He then makes this (not terribly original) point:
If you are a nation of billiard balls, you want a morality that protects individuals from harm, but otherwise leaves them as free as possible. You want to build only on the first two foundations, which gives you the standard American/Enlightenment morality that focuses on harm/suffering/victimization and on fairness/rights/justice.
But if your society is a hive, you won’t be quite so concerned that every individual is getting his or her fair share; you’d be more concerned about the integrity of the hive itself, and the last three foundations are all about that: being very aware of who your “team” is and treating its members better than others; knowing and respecting the hierarchical divisions of labor that let your hive function efficiently and compete with other hives; and guarding your own personal purity—denying yourself the carnal and self-indulgent pleasures, and instead striving to live in a pure and holy way, ready to communicate with the God that your hive is oriented around.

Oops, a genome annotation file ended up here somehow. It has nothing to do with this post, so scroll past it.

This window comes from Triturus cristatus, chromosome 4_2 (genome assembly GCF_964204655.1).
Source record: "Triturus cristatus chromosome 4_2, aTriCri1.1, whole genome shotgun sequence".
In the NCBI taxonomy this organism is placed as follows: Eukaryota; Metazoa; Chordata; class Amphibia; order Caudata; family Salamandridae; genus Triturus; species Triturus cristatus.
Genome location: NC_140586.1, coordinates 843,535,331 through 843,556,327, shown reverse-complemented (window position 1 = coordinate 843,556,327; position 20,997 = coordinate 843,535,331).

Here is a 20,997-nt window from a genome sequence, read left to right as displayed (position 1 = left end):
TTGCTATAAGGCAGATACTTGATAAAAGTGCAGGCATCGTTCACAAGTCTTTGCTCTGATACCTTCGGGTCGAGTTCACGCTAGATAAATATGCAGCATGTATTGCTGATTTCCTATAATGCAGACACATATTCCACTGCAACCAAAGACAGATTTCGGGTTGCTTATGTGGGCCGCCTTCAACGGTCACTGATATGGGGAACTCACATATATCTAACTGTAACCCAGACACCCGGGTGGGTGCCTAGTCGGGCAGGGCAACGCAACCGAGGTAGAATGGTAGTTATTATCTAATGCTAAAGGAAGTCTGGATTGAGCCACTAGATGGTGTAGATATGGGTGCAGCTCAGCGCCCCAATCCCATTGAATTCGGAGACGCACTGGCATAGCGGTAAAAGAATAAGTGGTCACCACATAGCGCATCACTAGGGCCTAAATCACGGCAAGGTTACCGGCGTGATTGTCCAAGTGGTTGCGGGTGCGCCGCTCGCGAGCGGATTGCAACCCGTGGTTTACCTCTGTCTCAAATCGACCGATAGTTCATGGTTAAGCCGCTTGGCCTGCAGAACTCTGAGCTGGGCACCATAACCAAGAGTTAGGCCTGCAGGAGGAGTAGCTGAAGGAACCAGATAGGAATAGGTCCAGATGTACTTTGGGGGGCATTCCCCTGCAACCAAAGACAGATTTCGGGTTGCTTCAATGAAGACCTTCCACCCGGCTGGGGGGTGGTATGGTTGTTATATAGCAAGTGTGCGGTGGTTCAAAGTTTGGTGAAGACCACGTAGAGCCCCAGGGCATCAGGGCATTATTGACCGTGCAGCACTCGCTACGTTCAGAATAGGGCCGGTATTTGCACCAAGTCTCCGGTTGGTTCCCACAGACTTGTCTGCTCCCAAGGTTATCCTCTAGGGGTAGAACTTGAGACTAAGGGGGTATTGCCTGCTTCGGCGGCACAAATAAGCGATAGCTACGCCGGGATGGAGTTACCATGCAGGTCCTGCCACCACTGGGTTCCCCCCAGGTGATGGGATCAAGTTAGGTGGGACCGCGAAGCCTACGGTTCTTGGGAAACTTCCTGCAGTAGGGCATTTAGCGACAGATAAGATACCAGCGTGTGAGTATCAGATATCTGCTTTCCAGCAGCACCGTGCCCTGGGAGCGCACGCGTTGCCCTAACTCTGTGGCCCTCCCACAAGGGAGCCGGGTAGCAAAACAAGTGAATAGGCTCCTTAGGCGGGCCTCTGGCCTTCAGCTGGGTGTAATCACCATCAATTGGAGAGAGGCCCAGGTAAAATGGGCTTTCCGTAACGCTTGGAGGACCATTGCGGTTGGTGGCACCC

Whichever side you are on, you probably think the other one is motivated by hidden, devious, and ugly motives. I guarantee you: You are exaggerating. Everyone is morally motivated, even though those moral motives sometimes cause people to do terrible things. Just read Osama bin Laden or Adolf Hitler; you’ll find hypermoralism. By all means, work to make the world a better place, but understand first that much of the evil in our world comes from people pursuing differing notions of virtue.
For what its worth, I agree with him- a lot of the heat in public debate comes from genuine anger, and a conviction that anyone who "won't see that" must be evil. And of course, I am a complete billiard ball.